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Ki-67 antibody

RRID:AB_2335745

Antibody ID

AB_2335745

Target Antigen

A synthetic peptide derived from the human Ki-67 protein C-terminus

Proper Citation

(Lab Vision Cat# RM-9106, RRID:AB_2335745)

Clonality

monoclonal antibody

Comments

This antibody came from from Lab Vision, now part of Thermo Fisher; Used By NYUIHC-773

Clone ID

[SP6]

Host Organism

rabbit

Dissecting the Functional Consequences of De Novo DNA Methylation Dynamics in Human Motor Neuron Differentiation and Physiology.

  • Ziller MJ
  • Cell Stem Cell
  • 2018 Apr 5

Literature context:


Abstract:

The somatic DNA methylation (DNAme) landscape is established early in development but remains highly dynamic within focal regions that overlap with gene regulatory elements. The significance of these dynamic changes, particularly in the central nervous system, remains unresolved. Here, we utilize a powerful human embryonic stem cell differentiation model for the generation of motor neurons (MNs) in combination with genetic mutations in the de novo DNAme machinery. We quantitatively dissect the role of DNAme in directing somatic cell fate with high-resolution genome-wide bisulfite-, bulk-, and single-cell-RNA sequencing. We find defects in neuralization and MN differentiation in DNMT3A knockouts (KO) that can be rescued by the targeting of DNAme to key developmental loci using catalytically inactive dCas9. We also find decreased dendritic arborization and altered electrophysiological properties in DNMT3A KO MNs. Our work provides a list of DNMT3A-regulated targets and a mechanistic link between de novo DNAme, cellular differentiation, and human MN function.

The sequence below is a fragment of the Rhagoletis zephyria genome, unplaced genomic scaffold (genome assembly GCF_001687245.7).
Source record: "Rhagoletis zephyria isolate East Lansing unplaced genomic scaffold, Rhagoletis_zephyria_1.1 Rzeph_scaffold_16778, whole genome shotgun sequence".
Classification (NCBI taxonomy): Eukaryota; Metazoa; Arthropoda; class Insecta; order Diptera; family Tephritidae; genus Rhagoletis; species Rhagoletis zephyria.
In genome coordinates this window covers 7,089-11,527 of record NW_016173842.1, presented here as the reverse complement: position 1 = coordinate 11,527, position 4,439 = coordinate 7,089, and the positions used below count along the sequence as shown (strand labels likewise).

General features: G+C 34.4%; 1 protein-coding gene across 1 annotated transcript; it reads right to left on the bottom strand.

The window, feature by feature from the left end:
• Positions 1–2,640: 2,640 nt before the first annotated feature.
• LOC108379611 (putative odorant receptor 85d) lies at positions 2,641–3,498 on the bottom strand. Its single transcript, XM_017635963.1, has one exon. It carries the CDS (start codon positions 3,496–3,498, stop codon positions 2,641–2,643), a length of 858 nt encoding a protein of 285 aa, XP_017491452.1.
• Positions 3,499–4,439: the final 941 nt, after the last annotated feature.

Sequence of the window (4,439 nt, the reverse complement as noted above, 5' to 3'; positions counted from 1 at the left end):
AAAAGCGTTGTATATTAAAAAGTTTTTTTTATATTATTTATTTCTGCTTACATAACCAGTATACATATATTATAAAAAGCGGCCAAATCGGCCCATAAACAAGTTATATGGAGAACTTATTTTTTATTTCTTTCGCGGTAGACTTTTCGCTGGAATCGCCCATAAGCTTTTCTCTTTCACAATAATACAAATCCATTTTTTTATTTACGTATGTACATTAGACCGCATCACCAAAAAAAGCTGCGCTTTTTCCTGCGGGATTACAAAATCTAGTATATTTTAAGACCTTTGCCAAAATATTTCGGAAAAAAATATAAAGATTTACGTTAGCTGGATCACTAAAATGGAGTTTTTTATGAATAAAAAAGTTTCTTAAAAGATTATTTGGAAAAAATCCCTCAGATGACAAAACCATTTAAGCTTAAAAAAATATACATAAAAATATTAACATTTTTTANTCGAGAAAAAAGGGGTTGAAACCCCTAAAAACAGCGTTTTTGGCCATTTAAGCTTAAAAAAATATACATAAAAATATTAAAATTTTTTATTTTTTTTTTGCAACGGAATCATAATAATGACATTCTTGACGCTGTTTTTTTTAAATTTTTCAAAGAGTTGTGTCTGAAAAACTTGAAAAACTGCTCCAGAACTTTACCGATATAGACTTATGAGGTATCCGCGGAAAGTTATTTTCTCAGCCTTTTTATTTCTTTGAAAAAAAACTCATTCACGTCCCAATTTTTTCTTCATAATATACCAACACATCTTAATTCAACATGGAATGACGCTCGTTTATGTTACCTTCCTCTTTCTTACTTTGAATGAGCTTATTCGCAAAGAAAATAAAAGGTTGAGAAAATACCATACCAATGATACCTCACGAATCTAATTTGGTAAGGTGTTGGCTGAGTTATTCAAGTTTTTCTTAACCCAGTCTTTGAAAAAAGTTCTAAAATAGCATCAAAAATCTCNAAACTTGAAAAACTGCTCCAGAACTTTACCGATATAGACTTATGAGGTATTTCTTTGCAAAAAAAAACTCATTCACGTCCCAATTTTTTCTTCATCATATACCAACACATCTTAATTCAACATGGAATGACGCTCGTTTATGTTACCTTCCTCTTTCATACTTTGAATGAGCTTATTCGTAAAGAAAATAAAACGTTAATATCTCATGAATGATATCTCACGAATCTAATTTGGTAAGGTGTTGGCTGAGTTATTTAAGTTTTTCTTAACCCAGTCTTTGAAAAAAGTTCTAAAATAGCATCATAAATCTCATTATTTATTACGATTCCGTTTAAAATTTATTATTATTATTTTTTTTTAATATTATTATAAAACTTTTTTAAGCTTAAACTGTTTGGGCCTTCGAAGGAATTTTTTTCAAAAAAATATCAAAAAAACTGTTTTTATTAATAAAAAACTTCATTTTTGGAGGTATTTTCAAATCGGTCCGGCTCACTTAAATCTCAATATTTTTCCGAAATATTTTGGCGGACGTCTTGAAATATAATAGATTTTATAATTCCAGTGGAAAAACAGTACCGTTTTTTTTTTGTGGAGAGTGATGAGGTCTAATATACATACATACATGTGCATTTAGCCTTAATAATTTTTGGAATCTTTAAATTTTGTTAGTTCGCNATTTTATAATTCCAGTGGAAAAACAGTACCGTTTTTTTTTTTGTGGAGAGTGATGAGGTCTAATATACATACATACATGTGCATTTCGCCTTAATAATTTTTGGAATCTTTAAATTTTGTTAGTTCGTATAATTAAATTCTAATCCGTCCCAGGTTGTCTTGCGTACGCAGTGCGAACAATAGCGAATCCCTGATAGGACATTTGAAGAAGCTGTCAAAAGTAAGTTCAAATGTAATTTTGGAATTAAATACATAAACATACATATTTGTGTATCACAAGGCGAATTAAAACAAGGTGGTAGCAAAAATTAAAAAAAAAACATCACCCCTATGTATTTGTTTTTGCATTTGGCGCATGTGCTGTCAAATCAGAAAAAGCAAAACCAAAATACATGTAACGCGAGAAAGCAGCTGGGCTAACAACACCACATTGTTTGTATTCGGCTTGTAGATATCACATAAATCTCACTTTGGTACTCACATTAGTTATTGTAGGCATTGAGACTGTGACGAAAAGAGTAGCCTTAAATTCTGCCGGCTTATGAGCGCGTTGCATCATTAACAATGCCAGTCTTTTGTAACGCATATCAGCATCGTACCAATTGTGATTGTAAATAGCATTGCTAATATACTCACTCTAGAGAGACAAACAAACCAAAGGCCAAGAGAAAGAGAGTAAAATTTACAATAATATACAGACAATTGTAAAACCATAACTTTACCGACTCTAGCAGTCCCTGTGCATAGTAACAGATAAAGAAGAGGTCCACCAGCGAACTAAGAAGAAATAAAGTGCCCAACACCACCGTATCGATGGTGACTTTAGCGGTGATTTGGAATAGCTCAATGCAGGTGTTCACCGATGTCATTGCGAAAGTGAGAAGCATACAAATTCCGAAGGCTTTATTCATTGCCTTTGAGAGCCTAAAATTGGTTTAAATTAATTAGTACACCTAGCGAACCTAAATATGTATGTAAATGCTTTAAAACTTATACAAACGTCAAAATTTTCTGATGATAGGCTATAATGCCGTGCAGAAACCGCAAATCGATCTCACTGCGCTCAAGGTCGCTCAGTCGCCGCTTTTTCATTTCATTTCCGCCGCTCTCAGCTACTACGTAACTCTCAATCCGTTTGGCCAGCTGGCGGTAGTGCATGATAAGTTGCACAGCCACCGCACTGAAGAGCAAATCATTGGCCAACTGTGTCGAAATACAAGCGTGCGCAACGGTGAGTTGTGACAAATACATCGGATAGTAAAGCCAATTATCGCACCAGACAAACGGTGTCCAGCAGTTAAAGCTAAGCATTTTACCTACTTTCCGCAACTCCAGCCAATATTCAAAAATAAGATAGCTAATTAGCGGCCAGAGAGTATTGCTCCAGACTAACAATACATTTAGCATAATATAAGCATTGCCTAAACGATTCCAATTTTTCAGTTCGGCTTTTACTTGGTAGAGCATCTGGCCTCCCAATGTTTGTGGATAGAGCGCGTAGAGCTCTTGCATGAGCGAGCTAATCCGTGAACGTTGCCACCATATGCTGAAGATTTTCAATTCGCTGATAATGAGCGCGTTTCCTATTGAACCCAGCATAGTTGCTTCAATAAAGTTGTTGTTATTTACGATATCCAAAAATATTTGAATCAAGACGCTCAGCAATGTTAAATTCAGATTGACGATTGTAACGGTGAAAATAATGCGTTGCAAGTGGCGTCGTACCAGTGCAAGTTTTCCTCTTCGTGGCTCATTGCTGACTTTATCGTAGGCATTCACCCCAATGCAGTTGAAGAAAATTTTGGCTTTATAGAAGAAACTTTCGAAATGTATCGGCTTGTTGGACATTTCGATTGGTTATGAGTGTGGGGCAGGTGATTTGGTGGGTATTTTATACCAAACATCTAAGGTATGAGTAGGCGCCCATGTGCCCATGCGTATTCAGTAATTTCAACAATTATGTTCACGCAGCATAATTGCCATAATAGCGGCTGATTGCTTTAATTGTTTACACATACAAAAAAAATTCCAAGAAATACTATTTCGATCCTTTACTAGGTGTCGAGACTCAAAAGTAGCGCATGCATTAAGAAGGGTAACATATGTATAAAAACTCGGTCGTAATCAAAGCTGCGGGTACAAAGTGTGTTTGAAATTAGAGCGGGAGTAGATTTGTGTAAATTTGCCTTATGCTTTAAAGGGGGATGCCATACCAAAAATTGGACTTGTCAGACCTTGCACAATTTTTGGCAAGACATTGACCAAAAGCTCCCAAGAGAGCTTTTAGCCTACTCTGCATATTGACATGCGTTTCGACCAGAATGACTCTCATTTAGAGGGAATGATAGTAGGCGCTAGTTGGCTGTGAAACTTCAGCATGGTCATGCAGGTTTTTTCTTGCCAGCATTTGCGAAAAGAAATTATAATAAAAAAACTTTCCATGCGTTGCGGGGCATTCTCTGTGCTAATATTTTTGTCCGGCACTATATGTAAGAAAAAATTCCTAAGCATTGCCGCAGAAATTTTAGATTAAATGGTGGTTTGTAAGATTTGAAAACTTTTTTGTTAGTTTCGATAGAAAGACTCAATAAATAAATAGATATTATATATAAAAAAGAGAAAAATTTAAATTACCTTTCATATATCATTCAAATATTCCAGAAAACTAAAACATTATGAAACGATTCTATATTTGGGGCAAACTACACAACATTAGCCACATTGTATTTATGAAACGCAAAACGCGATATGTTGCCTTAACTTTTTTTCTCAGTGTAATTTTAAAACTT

Funding information: